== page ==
Accountants are facing enormous pressure in maintaining multiple licences and fulfilling education and continuing professional development (CPD) obligations, according to the new regulatory burden report by CPA Australia.
The report estimates that an accountant must pay $112,414 each year for the different registrations, insurances, certificates and software needed to support holistic financial planning advisory services.
These include registrations to be a financial adviser, mortgage broker, tax adviser and accountant, and factors in ASIC fees, licensee costs and professional indemnity insurance.
“If they wish to provide a full suite of services to their clients, professional accountants must acquire multiple licences and registrations, attain numerous qualifications and designations, and adhere to myriad regulatory requirements, overlapping ethics standards, education requirements and CPD obligations, imposed by a number of different regulatory bodies,” the report said.
The report, which surveyed 641 CPA members in public practice, as well as 1,011 consumers and SMEs, found that a third of members are considering ceasing to provide at least some of the services currently offered to clients, with a further 12.5 per cent considering ceasing to offer financial planning advice due to regulatory burden.
Conversely, consumers and SMEs were more receptive to the idea of a “one-stop shop” with an accountant, with more than half voting for that option. In contrast, less than one in five wanted multiple relationships with an accountant and specialist service providers.
“The accounting profession and the public seeking access to accountants are facing a real crisis,” said Keddie Waller, head of public practice at CPA Australia.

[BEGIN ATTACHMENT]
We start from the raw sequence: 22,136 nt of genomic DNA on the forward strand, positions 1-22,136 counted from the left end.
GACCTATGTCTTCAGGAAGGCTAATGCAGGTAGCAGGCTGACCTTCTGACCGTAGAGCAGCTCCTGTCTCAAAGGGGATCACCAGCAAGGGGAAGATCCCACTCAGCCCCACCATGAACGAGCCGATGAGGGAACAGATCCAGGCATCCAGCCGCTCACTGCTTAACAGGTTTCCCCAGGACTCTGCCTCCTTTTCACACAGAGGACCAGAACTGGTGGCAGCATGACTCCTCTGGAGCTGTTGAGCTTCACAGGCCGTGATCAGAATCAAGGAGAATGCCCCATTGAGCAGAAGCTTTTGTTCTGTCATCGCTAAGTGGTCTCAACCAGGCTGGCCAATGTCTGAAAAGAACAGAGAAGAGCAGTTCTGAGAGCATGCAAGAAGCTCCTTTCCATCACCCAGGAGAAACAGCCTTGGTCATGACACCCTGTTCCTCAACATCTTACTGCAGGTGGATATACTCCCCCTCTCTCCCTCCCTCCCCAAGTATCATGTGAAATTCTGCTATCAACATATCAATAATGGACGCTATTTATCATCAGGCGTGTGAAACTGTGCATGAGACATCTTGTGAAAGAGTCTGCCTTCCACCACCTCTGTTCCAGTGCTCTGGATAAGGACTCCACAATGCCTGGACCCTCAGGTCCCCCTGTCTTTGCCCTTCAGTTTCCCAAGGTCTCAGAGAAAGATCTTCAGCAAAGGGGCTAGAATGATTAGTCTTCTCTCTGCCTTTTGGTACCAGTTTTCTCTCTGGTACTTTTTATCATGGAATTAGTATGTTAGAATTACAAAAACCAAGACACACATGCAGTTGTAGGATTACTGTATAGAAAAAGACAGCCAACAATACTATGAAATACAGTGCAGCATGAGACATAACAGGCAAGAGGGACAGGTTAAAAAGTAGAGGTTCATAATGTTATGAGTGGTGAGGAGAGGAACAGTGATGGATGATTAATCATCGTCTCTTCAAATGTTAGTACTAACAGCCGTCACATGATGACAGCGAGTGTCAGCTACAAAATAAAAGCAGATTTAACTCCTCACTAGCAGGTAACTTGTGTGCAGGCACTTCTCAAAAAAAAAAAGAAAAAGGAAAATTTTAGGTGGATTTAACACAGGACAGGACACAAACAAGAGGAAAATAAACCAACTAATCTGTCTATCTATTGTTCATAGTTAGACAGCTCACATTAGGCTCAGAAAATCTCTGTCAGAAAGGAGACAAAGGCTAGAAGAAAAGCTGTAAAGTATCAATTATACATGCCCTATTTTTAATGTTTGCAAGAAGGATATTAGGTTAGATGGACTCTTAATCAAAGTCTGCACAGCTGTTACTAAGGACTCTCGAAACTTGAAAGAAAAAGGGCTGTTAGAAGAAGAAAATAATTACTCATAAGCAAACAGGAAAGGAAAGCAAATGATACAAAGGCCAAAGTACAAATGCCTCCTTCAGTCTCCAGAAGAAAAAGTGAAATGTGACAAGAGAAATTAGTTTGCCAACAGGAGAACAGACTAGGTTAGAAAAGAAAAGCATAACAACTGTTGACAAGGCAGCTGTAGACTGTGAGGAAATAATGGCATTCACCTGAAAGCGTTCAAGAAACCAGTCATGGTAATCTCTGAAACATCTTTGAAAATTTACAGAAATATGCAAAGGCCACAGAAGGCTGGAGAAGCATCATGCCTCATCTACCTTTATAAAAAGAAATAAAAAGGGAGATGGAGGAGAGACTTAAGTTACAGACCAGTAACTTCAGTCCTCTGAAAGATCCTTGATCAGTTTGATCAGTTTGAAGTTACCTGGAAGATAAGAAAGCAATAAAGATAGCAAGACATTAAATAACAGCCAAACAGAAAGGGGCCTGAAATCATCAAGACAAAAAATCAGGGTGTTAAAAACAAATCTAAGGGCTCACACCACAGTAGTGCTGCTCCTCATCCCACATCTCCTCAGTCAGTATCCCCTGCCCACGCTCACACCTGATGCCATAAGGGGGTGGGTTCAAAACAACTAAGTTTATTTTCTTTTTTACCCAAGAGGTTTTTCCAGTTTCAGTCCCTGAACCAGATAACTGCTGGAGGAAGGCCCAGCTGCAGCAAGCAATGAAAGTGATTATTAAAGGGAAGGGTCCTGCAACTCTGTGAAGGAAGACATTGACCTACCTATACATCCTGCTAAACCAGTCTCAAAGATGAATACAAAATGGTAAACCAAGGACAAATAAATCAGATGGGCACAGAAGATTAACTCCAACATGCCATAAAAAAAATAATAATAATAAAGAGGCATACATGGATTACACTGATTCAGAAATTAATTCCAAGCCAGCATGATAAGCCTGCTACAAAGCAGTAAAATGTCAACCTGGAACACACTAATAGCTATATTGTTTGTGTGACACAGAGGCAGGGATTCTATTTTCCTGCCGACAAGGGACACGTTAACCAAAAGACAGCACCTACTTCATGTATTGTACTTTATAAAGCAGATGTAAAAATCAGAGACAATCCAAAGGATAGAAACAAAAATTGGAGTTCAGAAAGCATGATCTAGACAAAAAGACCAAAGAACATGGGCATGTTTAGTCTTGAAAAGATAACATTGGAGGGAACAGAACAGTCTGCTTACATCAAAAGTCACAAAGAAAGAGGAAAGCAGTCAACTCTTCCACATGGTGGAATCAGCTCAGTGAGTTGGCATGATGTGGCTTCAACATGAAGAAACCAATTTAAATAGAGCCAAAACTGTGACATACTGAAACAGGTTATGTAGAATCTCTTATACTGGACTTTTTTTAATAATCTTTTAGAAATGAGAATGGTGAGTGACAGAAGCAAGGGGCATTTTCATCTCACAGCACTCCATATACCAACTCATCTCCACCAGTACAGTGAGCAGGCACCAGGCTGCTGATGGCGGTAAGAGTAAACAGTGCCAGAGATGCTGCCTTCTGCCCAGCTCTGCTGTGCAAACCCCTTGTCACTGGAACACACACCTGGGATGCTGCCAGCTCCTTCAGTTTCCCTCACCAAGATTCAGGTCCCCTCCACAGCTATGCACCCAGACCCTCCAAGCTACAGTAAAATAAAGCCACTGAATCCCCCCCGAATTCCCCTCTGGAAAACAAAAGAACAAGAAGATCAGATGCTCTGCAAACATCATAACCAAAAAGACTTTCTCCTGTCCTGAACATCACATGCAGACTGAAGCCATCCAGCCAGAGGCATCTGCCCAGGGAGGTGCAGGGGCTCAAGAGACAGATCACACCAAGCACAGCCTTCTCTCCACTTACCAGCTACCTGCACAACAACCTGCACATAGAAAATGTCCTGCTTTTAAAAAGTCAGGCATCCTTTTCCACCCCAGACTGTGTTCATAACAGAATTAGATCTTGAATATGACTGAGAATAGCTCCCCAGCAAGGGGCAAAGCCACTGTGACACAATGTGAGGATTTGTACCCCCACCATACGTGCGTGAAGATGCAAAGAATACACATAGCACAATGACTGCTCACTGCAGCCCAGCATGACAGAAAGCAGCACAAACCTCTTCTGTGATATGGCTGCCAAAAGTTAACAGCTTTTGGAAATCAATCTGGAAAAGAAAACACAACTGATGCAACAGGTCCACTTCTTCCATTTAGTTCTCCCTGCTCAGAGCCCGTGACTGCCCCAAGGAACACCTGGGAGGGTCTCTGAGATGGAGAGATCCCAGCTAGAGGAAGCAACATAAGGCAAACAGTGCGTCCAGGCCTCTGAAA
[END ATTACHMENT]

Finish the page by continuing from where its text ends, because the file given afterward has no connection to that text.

“As accountants depart the industry, they are not being replaced by new entrants at the same rate, and it leaves less advisers with experience to mentor new entrants requiring supervised experience as part of their qualifications.”
Regulatory review needed
In a bid to halt this decline, Ms Waller is hoping the report will help spur a regulatory review that will remove overlapping obligations and reduce compliance costs.
“A regulatory review is needed to create a holistic, harmonised regulatory framework that protects consumers while enabling professional accountants to do the work they’re skilled to do,” Ms Waller told Accountants Daily.
“This report points the way for CPA Australia to collaborate with the broader accounting profession to develop a meaningful policy platform that not only meets the needs of practitioners, but also serves the interests of their clients, the profession and the public at large.”
The report lists a number of recommendations to improve the current regulatory framework, including reviewing the definition of key terms in financial advice and redefining product advice.
It believes there is confusion around the definition of some key terms such as general advice, financial product advice and credit activity, with the classification of general advice, product advice and personal advice confusing both professionals and consumers.
CPA also wants the introduction of strategic financial planning advice which may allow professional accountants to be authorised under existing registrations and regulations and give advice that meets clients’ needs.
“Strategic financial planning advice differs in that it would not include the recommendation of a specific financial product, but rather be restricted to an overall financial strategy,” the report said.
“For example, an appropriately qualified adviser may recommend a superannuation contribution strategy that does not involve recommending a specific superannuation product.”
Jotham Lian is the editor of Accountants Daily, the leading source of breaking news, analysis and insight for Australian accounting professionals.
Before joining the team in 2017, Jotham wrote for a range of national mastheads including the Sydney Morning Herald, and Channel NewsAsia.